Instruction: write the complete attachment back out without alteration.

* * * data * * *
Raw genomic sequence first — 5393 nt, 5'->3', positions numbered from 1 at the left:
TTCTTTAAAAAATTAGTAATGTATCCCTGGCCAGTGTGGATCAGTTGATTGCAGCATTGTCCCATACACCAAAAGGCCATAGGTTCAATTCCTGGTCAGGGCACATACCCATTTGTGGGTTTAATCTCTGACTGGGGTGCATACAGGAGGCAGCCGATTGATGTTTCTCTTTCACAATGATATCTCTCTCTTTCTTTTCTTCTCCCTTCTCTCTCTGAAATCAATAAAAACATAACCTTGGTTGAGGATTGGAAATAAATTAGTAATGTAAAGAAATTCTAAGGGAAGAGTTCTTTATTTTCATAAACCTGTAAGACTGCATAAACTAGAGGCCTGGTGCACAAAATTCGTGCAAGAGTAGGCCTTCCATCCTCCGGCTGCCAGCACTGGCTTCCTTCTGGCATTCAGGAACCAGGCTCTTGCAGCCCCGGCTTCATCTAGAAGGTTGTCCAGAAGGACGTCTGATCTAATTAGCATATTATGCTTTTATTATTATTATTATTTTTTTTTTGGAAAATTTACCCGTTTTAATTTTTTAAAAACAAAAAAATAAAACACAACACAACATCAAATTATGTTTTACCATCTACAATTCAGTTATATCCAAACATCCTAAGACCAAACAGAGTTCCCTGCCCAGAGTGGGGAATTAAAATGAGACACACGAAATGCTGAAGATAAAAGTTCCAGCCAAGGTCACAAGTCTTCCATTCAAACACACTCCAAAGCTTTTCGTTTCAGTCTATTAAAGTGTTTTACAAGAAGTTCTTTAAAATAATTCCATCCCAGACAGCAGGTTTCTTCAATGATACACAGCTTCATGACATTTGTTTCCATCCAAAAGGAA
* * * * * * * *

Raw genomic sequence first — 5393 nt, 5'->3', positions numbered from 1 at the left:
TTCTTTAAAAAATTAGTAATGTATCCCTGGCCAGTGTGGATCAGTTGATTGCAGCATTGTCCCATACACCAAAAGGCCATAGGTTCAATTCCTGGTCAGGGCACATACCCATTTGTGGGTTTAATCTCTGACTGGGGTGCATACAGGAGGCAGCCGATTGATGTTTCTCTTTCACAATGATATCTCTCTCTTTCTTTTCTTCTCCCTTCTCTCTCTGAAATCAATAAAAACATAACCTTGGTTGAGGATTGGAAATAAATTAGTAATGTAAAGAAATTCTAAGGGAAGAGTTCTTTATTTTCATAAACCTGTAAGACTGCATAAACTAGAGGCCTGGTGCACAAAATTCGTGCAAGAGTAGGCCTTCCATCCTCCGGCTGCCAGCACTGGCTTCCTTCTGGCATTCAGGAACCAGGCTCTTGCAGCCCCGGCTTCATCTAGAAGGTTGTCCAGAAGGACGTCTGATCTAATTAGCATATTATGCTTTTATTATTATTATTATTTTTTTTTTGGAAAATTTACCCGTTTTAATTTTTTAAAAACAAAAAAATAAAACACAACACAACATCAAATTATGTTTTACCATCTACAATTCAGTTATATCCAAACATCCTAAGACCAAACAGAGTTCCCTGCCCAGAGTGGGGAATTAAAATGAGACACACGAAATGCTGAAGATAAAAGTTCCAGCCAAGGTCACAAGTCTTCCATTCAAACACACTCCAAAGCTTTTCGTTTCAGTCTATTAAAGTGTTTTACAAGAAGTTCTTTAAAATAATTCCATCCCAGACAGCAGGTTTCTTCAATGATACACAGCTTCATGACATTTGTTTCCATCCAAAAGGAA